After skiing the valley blanche yesterday, today I got my first climbing day in. My newly found friend Simon and I climb the Cherri Couloir on Le Triangle du Tacul. The climb is rated “II+, 4”, whatever that means. I am still trying to figure out these new grading systems here (maybe a post on that shortly?). Either way, it was a great day on the ropes, and the wind and weather turned on around 2pm to provide just a bit more thrill factor.
As we did the day before, Simon and took the Aiguille du Midi Telepherique (tram) up to the Mer de Glace. Depending on the time of day, the crowd on the lift seems to be a varying mix of tourists who “ooo” and “ahh” at the rocking of the cable car in the wind, and climbers looking for another adventure. We were of course a later of the latter faction. The folks in this group were adorned with either snowshoes or skis given the amount of new snow, full packs, and harnesses jingling with ice screws and carabiners.
With a few tricks and a strong itch, Simon and I were able to be the first ones skiing out of the ice tunnel, onto the glacier, and to the base of our climb. We were at the base of the climb by 930am after breaking trail on steep, slabby slopes up to the bottom of the first pitch/belay.
To save time, Simon and I soloed the first three pitches as listed in “snow, ice, and mixed” Volume 2 (Francois Damilano). This put us at the base of the two remaining ice pitches, of which Simon led the first and myself the second. The soloing was fun and safe, and the ice pitches were well stepped out.
Apparently most parties stop here before the mixed bits above. We continued along behind the Italien party shown in above photo. The climbing varied between steep snow and poor ice over loose rock. I found protection via cams and nuts in the exposed rock during my final lead. Simon led one last pitch up a steep face on the far right side of the Triangle and we turned around for the descent.
With incoming clouds, we starting down at 2pm via a series of full 60 m rappels. We collided with another party (the last to start up for the day) and ended up waiting behind them at each station, which burned time as the weather loomed in. By the time we reach the base of the last rappel, the wind had really picked up. We racked our gear, ropes, threw on skis and headed across the glacier as the wind grew worse.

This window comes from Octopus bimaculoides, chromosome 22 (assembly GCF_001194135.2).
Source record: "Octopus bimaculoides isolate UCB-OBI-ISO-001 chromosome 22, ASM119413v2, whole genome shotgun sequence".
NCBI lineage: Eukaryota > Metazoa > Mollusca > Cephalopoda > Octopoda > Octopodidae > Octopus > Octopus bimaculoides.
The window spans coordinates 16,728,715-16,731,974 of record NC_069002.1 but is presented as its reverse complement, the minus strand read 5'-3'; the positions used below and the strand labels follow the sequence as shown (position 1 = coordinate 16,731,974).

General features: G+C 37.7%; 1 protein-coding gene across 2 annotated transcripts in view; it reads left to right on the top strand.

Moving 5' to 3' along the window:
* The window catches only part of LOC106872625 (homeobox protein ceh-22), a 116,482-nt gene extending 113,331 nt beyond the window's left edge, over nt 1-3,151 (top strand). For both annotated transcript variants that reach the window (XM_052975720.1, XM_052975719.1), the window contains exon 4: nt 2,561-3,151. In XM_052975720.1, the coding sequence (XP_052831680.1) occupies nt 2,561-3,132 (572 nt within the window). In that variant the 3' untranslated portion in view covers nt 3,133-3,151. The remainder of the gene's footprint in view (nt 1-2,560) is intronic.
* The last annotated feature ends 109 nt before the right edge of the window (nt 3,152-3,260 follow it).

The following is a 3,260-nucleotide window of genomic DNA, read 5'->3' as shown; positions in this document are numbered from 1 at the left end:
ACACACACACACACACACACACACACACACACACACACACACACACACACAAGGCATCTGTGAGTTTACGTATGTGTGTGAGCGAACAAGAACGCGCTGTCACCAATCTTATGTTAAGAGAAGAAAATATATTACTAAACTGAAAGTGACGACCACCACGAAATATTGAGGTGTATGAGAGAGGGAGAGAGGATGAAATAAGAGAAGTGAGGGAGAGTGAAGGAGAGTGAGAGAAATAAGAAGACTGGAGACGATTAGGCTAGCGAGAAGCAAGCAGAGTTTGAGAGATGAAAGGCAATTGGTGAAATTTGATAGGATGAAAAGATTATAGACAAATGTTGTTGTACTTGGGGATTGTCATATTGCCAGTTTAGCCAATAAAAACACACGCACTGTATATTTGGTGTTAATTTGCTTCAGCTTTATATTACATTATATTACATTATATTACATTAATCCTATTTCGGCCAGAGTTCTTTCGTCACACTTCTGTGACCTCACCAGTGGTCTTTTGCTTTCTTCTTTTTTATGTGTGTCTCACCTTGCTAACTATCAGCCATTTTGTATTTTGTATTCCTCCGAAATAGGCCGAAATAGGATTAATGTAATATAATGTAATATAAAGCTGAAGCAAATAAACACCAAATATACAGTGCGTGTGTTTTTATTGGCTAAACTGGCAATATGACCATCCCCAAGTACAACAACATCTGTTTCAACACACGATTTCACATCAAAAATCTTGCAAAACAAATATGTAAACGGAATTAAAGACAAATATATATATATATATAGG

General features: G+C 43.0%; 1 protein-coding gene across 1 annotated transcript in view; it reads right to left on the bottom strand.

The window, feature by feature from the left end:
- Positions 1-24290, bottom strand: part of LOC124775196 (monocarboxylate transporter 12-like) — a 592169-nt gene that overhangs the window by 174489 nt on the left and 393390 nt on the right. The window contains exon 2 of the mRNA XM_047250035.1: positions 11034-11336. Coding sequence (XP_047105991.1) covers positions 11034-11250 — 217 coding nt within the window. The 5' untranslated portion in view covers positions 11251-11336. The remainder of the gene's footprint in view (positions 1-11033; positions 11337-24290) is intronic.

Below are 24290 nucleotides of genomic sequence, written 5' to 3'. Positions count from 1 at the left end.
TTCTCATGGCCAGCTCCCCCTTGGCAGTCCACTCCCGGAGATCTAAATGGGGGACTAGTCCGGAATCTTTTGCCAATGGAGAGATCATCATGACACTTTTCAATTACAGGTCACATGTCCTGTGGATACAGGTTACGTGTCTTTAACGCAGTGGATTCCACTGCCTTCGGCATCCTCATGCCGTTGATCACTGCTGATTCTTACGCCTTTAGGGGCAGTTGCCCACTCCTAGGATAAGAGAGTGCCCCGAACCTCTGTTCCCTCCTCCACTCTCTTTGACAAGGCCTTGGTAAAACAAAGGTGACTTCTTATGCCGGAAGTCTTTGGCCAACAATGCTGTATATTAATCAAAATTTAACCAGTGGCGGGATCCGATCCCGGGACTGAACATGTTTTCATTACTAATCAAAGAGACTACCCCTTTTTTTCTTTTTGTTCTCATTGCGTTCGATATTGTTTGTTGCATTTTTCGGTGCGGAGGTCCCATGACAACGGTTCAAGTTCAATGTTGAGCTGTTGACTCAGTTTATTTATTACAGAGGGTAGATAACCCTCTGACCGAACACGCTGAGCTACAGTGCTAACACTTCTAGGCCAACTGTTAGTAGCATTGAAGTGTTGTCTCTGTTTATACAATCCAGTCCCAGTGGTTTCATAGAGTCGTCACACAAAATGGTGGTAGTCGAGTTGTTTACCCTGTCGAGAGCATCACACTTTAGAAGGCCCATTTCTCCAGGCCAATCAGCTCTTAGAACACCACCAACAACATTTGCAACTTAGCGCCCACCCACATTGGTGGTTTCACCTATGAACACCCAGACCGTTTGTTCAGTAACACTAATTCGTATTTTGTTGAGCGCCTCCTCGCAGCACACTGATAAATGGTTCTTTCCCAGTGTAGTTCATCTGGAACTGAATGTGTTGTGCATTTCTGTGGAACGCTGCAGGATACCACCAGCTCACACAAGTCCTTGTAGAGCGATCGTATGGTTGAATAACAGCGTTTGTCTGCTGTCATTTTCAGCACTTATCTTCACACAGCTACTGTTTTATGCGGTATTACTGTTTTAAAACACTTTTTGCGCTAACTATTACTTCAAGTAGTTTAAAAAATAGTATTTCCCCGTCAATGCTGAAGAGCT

Up until now, I hadn’t put it together that like any other chairlift, the Aiguille du Midi tram can close due to poor weather. It also makes a last trip down around 5pm (depends on the time of year). We were all saddled up by 3pm, and headed across the Mer de Glace on skis. After gaining the arrete, we switched to crampons for the last 100m, and made it onto the 430pm. Boom!
- 815 am: On the first tram up
- 945 am: Base of the climb via skis
- 10 am: Starting up the steeper ice pitches
- 2 pm: Our highpoint, 8 or 9 book pitches?
- 3pm: Base of the climb and getting back on skis. The rappel descent was greatly sped up by the in-situ anchors.
- 420pm: Walking through the ice tunnel at the Aiguille du Midi station.
- 5 x screws: 1 22 cm, 3 16 cm, 1 13 cm
- 4 x 60 cm slings w/ 2 x biners
- 1 x 120 cm w/ 2 x biners
- 3 x QDs
- 1 coordelette
- Personal glacier racks, which included the above screws in addition to some extra slings/coords/prusics.
We talked about it after the fact, and would replace the 22cm screw with a 19cm, and swap a 16cm for the 13cm screw. The ice on both of the more sustained pitches was thin and pocketed behind. We did well with a 1L of water and less than 600 calories each given that the approach and descent were minimal from an effort standpoint.
Pretty excited to have an had an awesome day out with Simon. He and I are looking at bad weather projected for the next 4 days or so and excited to get back out after that. We seem to be definitely enjoying the other’s tolerance for risk, climbing abilities, and attitude (and indeed the conversation). He is English, so as he would say: “Cheers!”